EAU updates guidelines on screening, diagnosis, and management of localized prostate cancer


The European Association of Urology (EAU) has just updated its guideline document “EAU guidelines on prostate cancer. Part 1: Screening, diagnosis, and local treatment with curative intent”.

According to a paper by Heidenreich et al. in European Urology, the key factors to be noted in the revised guidelines are as follows:

  • Current evidence is insufficient to warrant widespread, population-based screening for risk of prostate cancer using the PSA test.
  • Systematic prostate biopsies under ultrasound guidance and local anesthesia remain the preferred diagnostic method.
  • Active surveillance is a viable management option in men with low-risk prostate cancer and a long life expectancy.
  • Biopsy progression while on active surveillance indicates the need for active intervention, but the role of PSA doubling time in initiation of active treatment is controversial.
  • For those patients with locally advanced prostate cancer for whom local therapy is not mandatory, watchful waiting (as opposed to active surveillance) is an appropriate alternative to androgen-deprivation therapy (ADT), with equivalent oncologic efficacy.
  • Active treatment is recommended primarily for patients with localized disease and a long life expectancy, and radical prostatectomy has been shown to be superior to watchful waiting in prospective randomized trials.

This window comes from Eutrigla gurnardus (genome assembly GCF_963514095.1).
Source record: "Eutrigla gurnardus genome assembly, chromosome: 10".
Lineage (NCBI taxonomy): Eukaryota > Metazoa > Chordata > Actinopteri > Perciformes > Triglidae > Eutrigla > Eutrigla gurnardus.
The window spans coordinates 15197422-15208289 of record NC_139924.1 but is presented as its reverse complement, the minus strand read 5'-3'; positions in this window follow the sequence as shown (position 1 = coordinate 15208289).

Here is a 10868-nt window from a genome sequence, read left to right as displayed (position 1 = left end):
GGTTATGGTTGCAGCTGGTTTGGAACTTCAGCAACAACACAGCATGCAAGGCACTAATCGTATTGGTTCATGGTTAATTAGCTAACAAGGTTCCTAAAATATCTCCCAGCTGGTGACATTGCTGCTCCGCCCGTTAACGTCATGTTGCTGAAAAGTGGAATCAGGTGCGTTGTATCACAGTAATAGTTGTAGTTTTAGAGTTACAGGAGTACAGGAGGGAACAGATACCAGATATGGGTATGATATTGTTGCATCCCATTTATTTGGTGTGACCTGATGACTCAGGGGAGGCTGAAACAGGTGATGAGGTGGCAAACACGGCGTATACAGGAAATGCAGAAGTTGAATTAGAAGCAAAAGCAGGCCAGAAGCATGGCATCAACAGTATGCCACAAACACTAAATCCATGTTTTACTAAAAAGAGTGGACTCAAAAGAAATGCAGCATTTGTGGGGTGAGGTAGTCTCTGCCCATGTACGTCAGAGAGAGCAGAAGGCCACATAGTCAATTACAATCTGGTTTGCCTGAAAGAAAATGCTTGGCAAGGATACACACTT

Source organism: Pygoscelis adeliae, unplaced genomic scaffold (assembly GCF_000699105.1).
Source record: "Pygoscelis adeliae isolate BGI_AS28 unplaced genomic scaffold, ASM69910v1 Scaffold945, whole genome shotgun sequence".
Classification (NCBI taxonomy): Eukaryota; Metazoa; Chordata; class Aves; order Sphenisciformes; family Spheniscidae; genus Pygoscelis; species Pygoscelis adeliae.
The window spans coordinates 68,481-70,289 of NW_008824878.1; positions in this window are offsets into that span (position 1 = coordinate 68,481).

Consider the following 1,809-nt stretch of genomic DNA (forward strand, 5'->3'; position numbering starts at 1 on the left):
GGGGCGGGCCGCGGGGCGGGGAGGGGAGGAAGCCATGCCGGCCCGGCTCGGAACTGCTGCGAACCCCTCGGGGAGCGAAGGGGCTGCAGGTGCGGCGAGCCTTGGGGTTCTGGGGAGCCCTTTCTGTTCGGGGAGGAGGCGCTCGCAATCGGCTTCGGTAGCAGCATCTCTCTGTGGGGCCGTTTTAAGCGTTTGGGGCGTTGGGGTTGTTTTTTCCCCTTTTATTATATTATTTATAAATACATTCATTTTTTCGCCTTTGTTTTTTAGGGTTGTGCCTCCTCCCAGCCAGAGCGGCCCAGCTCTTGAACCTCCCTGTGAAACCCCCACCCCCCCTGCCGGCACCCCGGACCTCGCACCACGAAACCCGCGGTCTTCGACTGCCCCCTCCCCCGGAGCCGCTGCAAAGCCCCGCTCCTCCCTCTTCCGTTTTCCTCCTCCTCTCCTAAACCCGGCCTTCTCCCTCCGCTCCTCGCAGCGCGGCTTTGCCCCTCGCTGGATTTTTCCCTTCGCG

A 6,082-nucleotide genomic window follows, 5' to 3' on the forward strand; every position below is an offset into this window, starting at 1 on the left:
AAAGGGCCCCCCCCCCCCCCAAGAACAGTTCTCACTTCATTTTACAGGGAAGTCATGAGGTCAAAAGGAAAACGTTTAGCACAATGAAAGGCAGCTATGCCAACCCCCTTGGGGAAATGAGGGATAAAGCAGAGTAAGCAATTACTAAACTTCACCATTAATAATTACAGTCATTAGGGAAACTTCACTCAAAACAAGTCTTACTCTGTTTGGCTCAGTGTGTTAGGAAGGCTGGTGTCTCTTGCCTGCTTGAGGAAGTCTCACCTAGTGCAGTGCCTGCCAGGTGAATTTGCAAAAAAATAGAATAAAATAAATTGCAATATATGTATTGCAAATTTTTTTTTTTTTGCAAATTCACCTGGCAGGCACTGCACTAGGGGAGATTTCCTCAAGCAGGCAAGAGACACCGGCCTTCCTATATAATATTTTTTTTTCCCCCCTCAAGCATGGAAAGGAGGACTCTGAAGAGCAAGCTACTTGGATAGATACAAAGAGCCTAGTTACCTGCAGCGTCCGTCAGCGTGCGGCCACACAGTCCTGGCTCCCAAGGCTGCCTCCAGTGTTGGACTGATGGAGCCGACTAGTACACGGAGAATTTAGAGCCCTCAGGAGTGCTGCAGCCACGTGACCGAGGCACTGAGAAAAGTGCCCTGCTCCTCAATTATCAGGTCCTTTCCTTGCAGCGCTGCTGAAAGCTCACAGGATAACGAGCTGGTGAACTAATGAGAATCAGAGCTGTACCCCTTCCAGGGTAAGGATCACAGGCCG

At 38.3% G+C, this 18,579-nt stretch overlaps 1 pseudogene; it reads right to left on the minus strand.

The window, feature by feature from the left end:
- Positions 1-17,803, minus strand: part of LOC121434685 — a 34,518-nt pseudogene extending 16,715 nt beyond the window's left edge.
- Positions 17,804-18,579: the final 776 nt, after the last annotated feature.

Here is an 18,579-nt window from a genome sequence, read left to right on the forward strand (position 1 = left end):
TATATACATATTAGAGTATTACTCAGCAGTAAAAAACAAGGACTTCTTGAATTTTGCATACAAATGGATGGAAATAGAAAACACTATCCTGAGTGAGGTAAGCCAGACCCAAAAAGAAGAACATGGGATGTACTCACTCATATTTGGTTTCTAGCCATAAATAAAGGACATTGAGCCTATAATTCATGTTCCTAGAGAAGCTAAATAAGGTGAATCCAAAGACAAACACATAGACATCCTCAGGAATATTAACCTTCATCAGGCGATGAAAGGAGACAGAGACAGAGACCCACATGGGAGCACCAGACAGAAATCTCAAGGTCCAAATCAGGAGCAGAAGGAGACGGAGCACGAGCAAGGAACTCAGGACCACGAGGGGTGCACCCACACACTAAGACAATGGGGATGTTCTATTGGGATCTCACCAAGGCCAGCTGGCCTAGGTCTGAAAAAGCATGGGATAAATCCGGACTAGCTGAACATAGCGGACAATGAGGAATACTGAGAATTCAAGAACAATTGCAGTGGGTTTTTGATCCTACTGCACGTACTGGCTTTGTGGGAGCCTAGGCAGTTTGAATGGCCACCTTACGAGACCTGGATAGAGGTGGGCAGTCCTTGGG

• Nerve-sparing radical prostatectomy is the approach of choice in organ-confined disease; neoadjuvant ADT provides no improvement in outcome variables.
  • When radiation therapy is the recommended form of treatment, it should be performed with ≥ 74 Gy in men with low-risk prostate cancer and 78 Gy in men with intermediate- or high-risk prostate cancer.
  • In the treatment of men with locally advanced disease, adjuvant ADT for 3 years results in superior rates for disease-specific and overall survival and is the treatment of choice.
  • Follow-up after local therapy is largely based on PSA and a disease-specific history, with imaging indicated only when symptoms occur.

Let us be clear that not everyone is going to agree with all of these recommendations. This is a document written, in large part, by European urologists for European urologists. It is possible to quibble with several of these recommendations, and some European urologists would certainly argue that what they are doing today (e.g., MRI/TRUS fusion biopsies, focal therapy) are a significant improvement over some of the processes recommended here for appropriately identified patients.

The complete text of the full guidance document can be found on the EAU web site. To find this document, first click here; then click on the link to the prostate cancer guidelines; then open the “full guideline – 2013″.

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